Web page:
Three years ago, a trio of Canadian Premier League clubs learned that they had a chance to play continental football in their inaugural season. One of FC Edmonton, Valour FC, and Forge FC, as the first three sides to enter the league, would enter the 2019 Concacaf League, based on whichever side claimed the most points from contests between them in the CPL's Spring campaign. Each of the three sides approached it differently, placing different emphasis on this particular incentive. Forge, though, were focused. The Hammers won three straight games against the Eddies and Valour to clinch their spot almost immediately, and ever since, they've never quite sated that itch for the international stage. After their first taste of the Concacaf League, they won two CPL titles to get themselves back into the tournament and draw ever closer to the real prize: the Concacaf Champions League. At the time, Bobby Smyrniotis offered something of a prophecy about just how much the Concacaf tournaments would mean to his club. "It’s something that’s important for us," he said. "It’s important for the way we grow and we build this organization and the culture of our club. When we’re able to put Forge on the map in the North American and Central American zone, I think that’s fantastic, not only for us, but for the Canadian Premier League." Smyrniotis' oracular wisdom has become manifest over and over again through Forge's travels these past three years, but never more so than on Thursday night.

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Somewhere deep beneath the cavernous grandstand of Estadio Azteca, Smyrniotis sat at a microphone, just moments after his side's Champions League journey ended at the hand of Cruz Azul. The sting of defeat still fresh, Smyrniotis took a moment, when asked, to reflect on this grand adventure of the past few years. "If you go back to three years ago on opening day, they told us there's a Concacaf League, and you can qualify from there to Champions League. Once you tell me that, I'm always going to think big. I always knew that Forge, it was a matter of time before we'd be competing in this competition. Now we've gotten a taste of it, the same way we've got of Concacaf League." Yes, the game itself confirmed the gap between the two sides, and Forge were undoubtedly second best on the evening. That does matter, of course -- Forge had dreams of a result that were dashed pretty quickly -- but their very entrance in this game was the culmination of a three-year campaign to get there. At the Azteca, not far from where Smyrniotis held court with the media, is a tunnel. Its walls are spangled with photographs and plaques of every team that has played in the Coloso de Santa Úrsula. Two World Cup finals have passed through that venue, as have just about all of the greatest players to ever kick a football. Now, Forge Football Club have their own place in that mythology. This brand-new club (in the grand scale) will forever have its inextricable link to the wide world of football history. David Choinière's name now has a place on a list of goalscorers in that stadium that includes Pelé, Maradona, Gerd Müller, and so many other legends of the game. Thursday night will be a bit of a turning point for Canadian club football. There's never going to be another first CPL club to play in the Champions League, or at the Azteca. In fact, pretty soon there will be a handful of CPL outfits in the CCL, thanks to the expanded format that will grant the league two direct spots. That was an important focus for Forge as well: qualifying for the tournament the hard way, via the gauntlet of the Concacaf League, to prove that the CPL belongs in the competition before it's given those automatic tickets to the dance. After Thursday, the banner of CPL football on the continental stage will no longer be Forge's alone to bear. In 2022, it'll be Pacific FC playing in the Concacaf League as holders of the CPL title. They, like Forge did three years ago, will take their first steps on an international odyssey that will only serve to improve their fortunes back home. One day soon, it might be Cavalry FC getting their chance. Or York United. Or any other CPL side who manages to rise to the top in their home country. It'll always be Forge who first blazed the trail, though. As Smyrniotis predicted at the very beginning, his club put themselves on the map in North and Central America, and in doing so, made a name for the Canadian Premier League abroad.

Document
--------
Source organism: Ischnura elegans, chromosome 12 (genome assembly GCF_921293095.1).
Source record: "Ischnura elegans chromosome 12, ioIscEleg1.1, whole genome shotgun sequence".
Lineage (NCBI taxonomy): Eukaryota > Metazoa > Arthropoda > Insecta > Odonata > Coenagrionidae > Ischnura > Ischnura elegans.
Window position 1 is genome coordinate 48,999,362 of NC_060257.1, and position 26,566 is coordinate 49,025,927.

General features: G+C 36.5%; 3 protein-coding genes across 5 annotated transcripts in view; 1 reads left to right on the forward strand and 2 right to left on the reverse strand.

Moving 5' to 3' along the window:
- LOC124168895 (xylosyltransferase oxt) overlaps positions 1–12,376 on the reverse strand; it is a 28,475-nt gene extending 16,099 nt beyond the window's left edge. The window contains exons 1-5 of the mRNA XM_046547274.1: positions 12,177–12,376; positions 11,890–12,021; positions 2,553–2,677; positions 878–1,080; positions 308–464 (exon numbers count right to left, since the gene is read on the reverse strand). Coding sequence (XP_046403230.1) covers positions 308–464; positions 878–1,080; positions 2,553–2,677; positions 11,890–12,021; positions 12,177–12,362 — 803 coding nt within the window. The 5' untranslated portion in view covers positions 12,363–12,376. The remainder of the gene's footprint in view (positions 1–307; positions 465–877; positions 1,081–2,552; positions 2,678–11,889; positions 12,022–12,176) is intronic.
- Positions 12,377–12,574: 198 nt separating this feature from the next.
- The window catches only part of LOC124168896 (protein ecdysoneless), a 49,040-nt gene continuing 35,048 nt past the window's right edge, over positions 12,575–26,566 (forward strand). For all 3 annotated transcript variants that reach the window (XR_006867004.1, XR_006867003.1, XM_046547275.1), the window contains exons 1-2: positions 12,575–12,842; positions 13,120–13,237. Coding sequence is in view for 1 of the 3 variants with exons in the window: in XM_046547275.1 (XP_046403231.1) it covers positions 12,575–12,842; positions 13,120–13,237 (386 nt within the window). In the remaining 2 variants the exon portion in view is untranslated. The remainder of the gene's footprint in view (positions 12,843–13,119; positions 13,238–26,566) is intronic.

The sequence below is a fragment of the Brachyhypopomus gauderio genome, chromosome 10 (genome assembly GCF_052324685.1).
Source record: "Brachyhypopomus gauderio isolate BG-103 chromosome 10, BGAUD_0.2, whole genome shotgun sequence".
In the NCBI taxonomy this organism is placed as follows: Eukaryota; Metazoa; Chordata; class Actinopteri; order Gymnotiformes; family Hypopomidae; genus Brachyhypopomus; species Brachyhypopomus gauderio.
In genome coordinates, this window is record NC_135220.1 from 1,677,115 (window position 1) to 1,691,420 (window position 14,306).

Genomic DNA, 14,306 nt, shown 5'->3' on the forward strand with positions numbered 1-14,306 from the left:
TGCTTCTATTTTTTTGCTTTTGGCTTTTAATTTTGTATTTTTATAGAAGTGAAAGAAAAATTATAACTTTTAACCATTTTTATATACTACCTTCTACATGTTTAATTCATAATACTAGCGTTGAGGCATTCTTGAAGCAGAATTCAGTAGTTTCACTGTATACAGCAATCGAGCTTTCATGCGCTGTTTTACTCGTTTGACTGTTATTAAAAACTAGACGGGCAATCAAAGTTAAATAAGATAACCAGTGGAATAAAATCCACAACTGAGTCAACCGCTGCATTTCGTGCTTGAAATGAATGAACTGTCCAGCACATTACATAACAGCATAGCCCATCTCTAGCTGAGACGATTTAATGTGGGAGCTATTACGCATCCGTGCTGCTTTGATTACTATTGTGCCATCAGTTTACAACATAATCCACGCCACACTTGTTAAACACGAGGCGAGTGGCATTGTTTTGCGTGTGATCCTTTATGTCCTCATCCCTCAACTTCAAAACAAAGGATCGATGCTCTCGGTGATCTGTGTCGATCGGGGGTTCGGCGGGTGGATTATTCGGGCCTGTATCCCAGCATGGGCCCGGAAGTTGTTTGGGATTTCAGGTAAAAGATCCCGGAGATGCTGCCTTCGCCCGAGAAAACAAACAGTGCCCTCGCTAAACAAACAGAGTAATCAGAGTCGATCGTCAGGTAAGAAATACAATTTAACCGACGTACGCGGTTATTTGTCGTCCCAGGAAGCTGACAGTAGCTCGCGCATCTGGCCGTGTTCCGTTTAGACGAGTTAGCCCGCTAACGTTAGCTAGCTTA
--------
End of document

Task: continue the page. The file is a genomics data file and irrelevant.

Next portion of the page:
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Years later, so many chapters of Forge's long path to the Azteca will stand out in memory. In 2019, their inaugural season, they won their home leg against a 107-year-old club in CD Olimpia. In 2020, weeks removed from any other competitive matches and forced into repeated quarantine stints -- not to mention playing every single game away from home -- they were a heartbreaking penalty shootout away from the Champions League. And last year? Forge's unforgettable run, past CD FAS and Independiente and Santos de Guápiles (featuring a magical second-leg comeback against the Costa Ricans), will surely always have its place as one of the greatest accomplishments in the club's history. All those magical nights at Tim Hortons Field, and all the peculiar sights and idiosyncrasies of each international stop along the way built up to Thursday night at the Azteca. As Canadian soccer continues to explode, everywhere from the grassroots to the professional level and on the global stage, surely it'll be these moments -- these first tastes -- that we remember most fondly, when such instances are commonplace. More of these will come; another CPL team will play another Liga MX team eventually, and one day (perhaps a while down the line, admittedly) they may even win. When that happens, though, it'll be important to remember what led us there.

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